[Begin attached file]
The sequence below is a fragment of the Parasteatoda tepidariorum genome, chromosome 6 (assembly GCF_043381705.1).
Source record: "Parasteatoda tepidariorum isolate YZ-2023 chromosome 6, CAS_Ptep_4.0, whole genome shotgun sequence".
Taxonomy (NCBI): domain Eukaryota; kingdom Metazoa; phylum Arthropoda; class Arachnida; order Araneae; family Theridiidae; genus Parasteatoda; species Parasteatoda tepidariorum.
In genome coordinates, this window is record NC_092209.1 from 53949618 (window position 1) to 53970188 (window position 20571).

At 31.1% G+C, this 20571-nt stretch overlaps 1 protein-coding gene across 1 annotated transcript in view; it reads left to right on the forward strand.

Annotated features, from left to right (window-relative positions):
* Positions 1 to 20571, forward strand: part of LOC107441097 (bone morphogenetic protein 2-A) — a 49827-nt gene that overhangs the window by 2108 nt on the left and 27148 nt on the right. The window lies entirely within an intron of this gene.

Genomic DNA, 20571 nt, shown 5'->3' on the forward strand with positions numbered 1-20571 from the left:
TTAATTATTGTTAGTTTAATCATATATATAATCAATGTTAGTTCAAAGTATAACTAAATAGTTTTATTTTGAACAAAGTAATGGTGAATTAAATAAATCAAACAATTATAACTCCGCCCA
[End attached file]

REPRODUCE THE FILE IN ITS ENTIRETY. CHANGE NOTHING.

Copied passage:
The sequence below is a fragment of the Parasteatoda tepidariorum genome, chromosome 6 (assembly GCF_043381705.1).
Source record: "Parasteatoda tepidariorum isolate YZ-2023 chromosome 6, CAS_Ptep_4.0, whole genome shotgun sequence".
Taxonomy (NCBI): domain Eukaryota; kingdom Metazoa; phylum Arthropoda; class Arachnida; order Araneae; family Theridiidae; genus Parasteatoda; species Parasteatoda tepidariorum.
In genome coordinates, this window is record NC_092209.1 from 53949618 (window position 1) to 53970188 (window position 20571).

At 31.1% G+C, this 20571-nt stretch overlaps 1 protein-coding gene across 1 annotated transcript in view; it reads left to right on the forward strand.

Annotated features, from left to right (window-relative positions):
* Positions 1 to 20571, forward strand: part of LOC107441097 (bone morphogenetic protein 2-A) — a 49827-nt gene that overhangs the window by 2108 nt on the left and 27148 nt on the right. The window lies entirely within an intron of this gene.

Genomic DNA, 20571 nt, shown 5'->3' on the forward strand with positions numbered 1-20571 from the left:
TTAATTATTGTTAGTTTAATCATATATATAATCAATGTTAGTTCAAAGTATAACTAAATAGTTTTATTTTGAACAAAGTAATGGTGAATTAAATAAATCAAACAATTATAACTCCGCCCA